Jeremy Corbyn just gave the worst political performance of modern times

Listless, disengaged, unprincipled and bored – Corbyn was awful in his clash with Andrew Neil.

Brendan O'Neill

Brendan O'Neill
Editor

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Topics Brexit Culture Politics UK

That must surely rank as one of the worst political performances of modern times. Jeremy Corbyn in his grilling by Andrew Neil came across as listless, disengaged, impersonal, irritable, unprincipled and outright bored. Especially when asked about Labour’s anti-Semitism crisis and the fact that 80 per cent of Britain’s Jews think he is anti-Semitic. He looked bored. And of course he started banging on about Islamophobia. He couldn’t believe someone was asking him about those pesky Jews when all he wants to talk about is lovely Muslims.

It was terrible from beginning to end. Corbyn fluffed every single issue. Four times he was given an opportunity to apologise to Jews and he refused. He was asked if saying that ‘Rothschild Zionists control world affairs’ is anti-Semitic and he couldn’t bring himself to say it was. For crying out loud. It was unacceptable, he said. Eventually, when pressed, he said it was an anti-Semitic trope. So why hasn’t the Labour member who uttered those very words been suspended, Neil asked? Oof. And again from Corbyn, just boredom. Irritation. He looked like a man being bothered by flies rather than a man being asked why a significant majority of Jews think he’s a racist.

On the WASPI women and their pensions, a policy adopted by Labour only when Boris was asked an awkward question about it on the Beeb the other night, Corbyn couldn’t say how he would fund those pensions. ‘They have to be paid for’, he kept saying. Okay – but how? No idea. From Britain’s reserves, he suggested. Where in our reserves will you find £60 billion, asked Neil? Don’t know, said Corbyn, bored again. Then came Brexit. Would he campaign in a second referendum? No, he said. He’d do nothing. He’d just run the government. Following his performance tonight, I’d say the fat chance of him running the government just got that bit fatter.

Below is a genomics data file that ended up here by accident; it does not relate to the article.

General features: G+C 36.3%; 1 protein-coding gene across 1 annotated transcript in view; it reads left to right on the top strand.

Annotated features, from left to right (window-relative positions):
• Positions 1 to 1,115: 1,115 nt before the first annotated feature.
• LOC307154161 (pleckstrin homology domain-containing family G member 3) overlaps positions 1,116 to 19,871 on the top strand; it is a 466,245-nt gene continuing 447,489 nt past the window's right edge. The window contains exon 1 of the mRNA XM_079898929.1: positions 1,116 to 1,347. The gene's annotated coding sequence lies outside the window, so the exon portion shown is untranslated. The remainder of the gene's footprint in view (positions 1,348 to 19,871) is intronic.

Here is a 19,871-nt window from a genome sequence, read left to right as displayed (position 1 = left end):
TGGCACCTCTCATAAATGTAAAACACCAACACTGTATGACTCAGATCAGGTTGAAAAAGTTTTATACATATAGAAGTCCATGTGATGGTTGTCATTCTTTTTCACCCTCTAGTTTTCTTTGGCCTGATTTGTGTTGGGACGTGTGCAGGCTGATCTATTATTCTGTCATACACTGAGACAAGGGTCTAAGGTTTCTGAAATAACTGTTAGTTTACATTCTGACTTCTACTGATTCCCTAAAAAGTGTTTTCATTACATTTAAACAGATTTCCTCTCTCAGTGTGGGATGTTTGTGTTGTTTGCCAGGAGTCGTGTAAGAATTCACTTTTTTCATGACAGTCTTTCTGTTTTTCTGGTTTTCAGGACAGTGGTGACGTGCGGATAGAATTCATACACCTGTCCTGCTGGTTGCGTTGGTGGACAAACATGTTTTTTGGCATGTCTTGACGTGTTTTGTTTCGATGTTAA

He wouldn’t even say whether he would kill an ISIS leader. Neil gave him the scenario. The military has its eyes on an ISIS leader, that ISIS leader is plotting terrorist attacks in the UK, and you are given the option as PM to kill him – yes or no? Corbyn’s response was as predictable as it was yellow-bellied. Can’t we arrest him, he said? Of course, Jeremy – maybe we should send the Old Bill over to Syria to put him in handcuffs? The idiocy of it. Corbyn is so lacking in principle, in basic decisiveness, that he won’t even commit to killing the leader of the closest thing to religious fascism that exists in the world right now. So much for his anti-fascism.

It was an astonishing sight. And it wasn’t entirely down to Neil’s famous grilling techniques. Neil is great, of course, but much of this disaster was of Corbyn’s own making. He can’t answer basic economic questions, he won’t take a stand on the biggest issue of the day (Brexit), and he won’t even drop a bomb on a mass-murdering, woman-enslaving, child-killing religious lunatic. Most strikingly of all, Corbyn looked like he just didn’t want to be there. Which is one thing he has in common with the rest of the country: we don’t want him to be there, either. When you treat a Q&A over how you would run the country in such a switched-off, cretinous fashion, it really is time to call it a day. Save Labour; hell, save Jeremy himself – put this sad man out to pasture.

Brendan O’Neill is editor of spiked and host of the spiked podcast, The Brendan O’Neill Show. Subscribe to the podcast here. And find Brendan on Instagram: @burntoakboy

Picture by: Getty

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